Art News, Artists, Music and more!

Dutch Museum Repatriates Kandinsky Work To Jewish Collector’s Heirs

The Van Abbemuseum in the Netherlands is returning a Wassily Kandinsky painting to the heirs of its Jewish collector.

The painting, titled View of Murnau with Church, was created by Wassily Kandinsky in 1910. Though not clear when she acquired it, the painting was in the possession of Johanna Margarethe Stern-Lippmann, a prominent Berlin-based Jewish art collector. During the height of Nazi prosecution, Stern-Lippmann was murdered in Auschwitz, while most of her possessions – including the Kandinsky work – were seized. The painting was sold to the Eindhoven-based Van Abbemuseum in 1951 by art dealer Karl Alexander Legat. It must be noted that Legat has been linked to many other works acquired during the Holocaust.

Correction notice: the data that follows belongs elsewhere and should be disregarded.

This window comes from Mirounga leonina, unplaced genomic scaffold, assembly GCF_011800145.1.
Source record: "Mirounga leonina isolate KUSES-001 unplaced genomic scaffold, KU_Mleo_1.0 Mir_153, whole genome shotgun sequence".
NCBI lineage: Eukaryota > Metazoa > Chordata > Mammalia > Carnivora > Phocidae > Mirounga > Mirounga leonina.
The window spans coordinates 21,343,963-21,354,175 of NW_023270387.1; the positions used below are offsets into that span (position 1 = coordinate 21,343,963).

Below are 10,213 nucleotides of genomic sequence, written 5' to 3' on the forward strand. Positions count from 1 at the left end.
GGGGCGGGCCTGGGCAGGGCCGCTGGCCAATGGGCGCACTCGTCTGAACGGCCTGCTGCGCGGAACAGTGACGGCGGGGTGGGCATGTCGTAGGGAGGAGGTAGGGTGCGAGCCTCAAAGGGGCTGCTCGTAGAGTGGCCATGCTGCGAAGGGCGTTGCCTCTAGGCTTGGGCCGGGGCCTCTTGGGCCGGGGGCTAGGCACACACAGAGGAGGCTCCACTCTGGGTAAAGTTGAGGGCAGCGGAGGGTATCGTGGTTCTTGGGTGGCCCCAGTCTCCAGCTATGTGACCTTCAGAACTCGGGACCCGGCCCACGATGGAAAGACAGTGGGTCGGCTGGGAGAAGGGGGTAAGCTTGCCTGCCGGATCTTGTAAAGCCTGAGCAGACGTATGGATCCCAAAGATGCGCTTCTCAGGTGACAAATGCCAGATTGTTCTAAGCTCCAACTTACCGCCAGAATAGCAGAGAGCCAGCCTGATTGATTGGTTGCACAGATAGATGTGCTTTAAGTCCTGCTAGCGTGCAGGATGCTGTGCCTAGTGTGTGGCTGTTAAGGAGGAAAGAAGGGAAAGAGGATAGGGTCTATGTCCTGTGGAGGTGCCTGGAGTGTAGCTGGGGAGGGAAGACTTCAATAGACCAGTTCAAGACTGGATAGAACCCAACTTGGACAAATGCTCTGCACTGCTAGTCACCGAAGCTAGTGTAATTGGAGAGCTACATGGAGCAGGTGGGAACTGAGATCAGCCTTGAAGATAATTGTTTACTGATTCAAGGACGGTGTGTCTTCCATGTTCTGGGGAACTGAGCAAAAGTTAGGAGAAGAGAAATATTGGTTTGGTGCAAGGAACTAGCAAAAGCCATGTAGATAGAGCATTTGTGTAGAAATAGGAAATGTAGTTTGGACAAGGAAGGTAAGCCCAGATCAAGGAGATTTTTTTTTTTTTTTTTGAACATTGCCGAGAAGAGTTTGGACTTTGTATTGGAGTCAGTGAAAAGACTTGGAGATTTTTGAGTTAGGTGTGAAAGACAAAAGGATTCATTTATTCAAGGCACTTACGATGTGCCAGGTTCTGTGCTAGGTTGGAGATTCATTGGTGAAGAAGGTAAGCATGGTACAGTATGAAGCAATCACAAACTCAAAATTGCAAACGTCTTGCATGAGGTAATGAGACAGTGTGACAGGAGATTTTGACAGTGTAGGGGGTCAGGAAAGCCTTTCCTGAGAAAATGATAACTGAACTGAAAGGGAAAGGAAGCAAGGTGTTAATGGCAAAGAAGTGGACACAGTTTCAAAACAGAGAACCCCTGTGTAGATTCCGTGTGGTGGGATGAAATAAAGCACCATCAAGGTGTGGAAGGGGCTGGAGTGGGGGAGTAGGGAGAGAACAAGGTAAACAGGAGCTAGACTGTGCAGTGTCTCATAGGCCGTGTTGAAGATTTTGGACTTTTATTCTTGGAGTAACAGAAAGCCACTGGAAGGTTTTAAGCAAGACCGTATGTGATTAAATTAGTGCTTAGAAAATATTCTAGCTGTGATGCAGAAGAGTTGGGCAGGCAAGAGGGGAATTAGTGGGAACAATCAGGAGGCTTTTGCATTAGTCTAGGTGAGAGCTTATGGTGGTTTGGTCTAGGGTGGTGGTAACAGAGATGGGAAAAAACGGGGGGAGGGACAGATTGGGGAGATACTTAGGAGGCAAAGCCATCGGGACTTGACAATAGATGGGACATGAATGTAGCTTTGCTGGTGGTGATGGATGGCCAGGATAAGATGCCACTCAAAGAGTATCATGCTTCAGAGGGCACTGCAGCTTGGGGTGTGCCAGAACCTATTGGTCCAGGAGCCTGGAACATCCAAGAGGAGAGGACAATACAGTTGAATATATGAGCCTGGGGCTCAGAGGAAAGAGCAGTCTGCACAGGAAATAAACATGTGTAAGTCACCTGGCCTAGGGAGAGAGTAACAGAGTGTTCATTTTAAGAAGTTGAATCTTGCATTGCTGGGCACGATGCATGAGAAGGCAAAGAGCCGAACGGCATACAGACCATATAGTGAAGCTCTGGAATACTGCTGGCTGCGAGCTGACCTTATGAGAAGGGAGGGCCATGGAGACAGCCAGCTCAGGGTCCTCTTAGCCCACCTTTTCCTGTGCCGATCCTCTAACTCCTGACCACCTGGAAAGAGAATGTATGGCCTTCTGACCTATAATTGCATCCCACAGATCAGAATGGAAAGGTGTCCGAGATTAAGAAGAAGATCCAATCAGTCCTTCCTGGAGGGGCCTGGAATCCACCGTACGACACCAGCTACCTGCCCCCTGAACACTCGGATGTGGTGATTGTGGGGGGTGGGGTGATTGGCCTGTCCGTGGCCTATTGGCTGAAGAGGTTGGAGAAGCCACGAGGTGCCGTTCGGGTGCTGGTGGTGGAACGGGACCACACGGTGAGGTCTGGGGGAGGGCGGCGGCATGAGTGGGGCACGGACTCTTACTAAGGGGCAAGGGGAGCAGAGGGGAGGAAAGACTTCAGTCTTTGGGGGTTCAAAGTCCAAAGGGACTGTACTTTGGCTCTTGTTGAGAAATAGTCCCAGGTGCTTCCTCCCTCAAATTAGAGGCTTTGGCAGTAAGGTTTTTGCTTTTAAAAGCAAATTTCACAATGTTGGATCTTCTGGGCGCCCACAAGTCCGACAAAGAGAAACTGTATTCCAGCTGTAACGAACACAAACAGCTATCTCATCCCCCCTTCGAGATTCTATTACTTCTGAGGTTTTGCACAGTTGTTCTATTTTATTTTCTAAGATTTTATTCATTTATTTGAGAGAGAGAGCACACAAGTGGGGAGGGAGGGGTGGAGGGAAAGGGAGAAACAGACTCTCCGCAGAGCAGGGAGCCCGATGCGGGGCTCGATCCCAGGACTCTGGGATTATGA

Image of the Stern-Lippman household. The Kandinsky painting could be seen.

The family of Stern-Lippmann and the museum have been in a legal battle over the painting since 2016. After first rejecting the claims in 2018, the museum committee has now agreed on the return of the painting to the heirs. The committee justified its changed decision based on “new facts” that had appeared in the last 3 years. It should be mentioned that any artifact being lost during World War II is considered ‘involuntary’ under Dutch law. The exact worth of the painting is not revealed, though a similar work by Kandinsky was recently sold for $22 million.

Also Read: Dimitrios Pandermalis, Acropolis Museum President, Dies At 82

Johanna Margarethe Stern-Lippmann was one of the most prominent victims of the Nazi prosecution. Since her death, her family has been trying to regain much of her property and collection that was seized by the Nazis. These include a Henri Fantin-Latour painting in 1949 and the restoration of Villa Stern in 1989. In 2020, the French government restored 7 paintings to Stern-Lippmann’s family.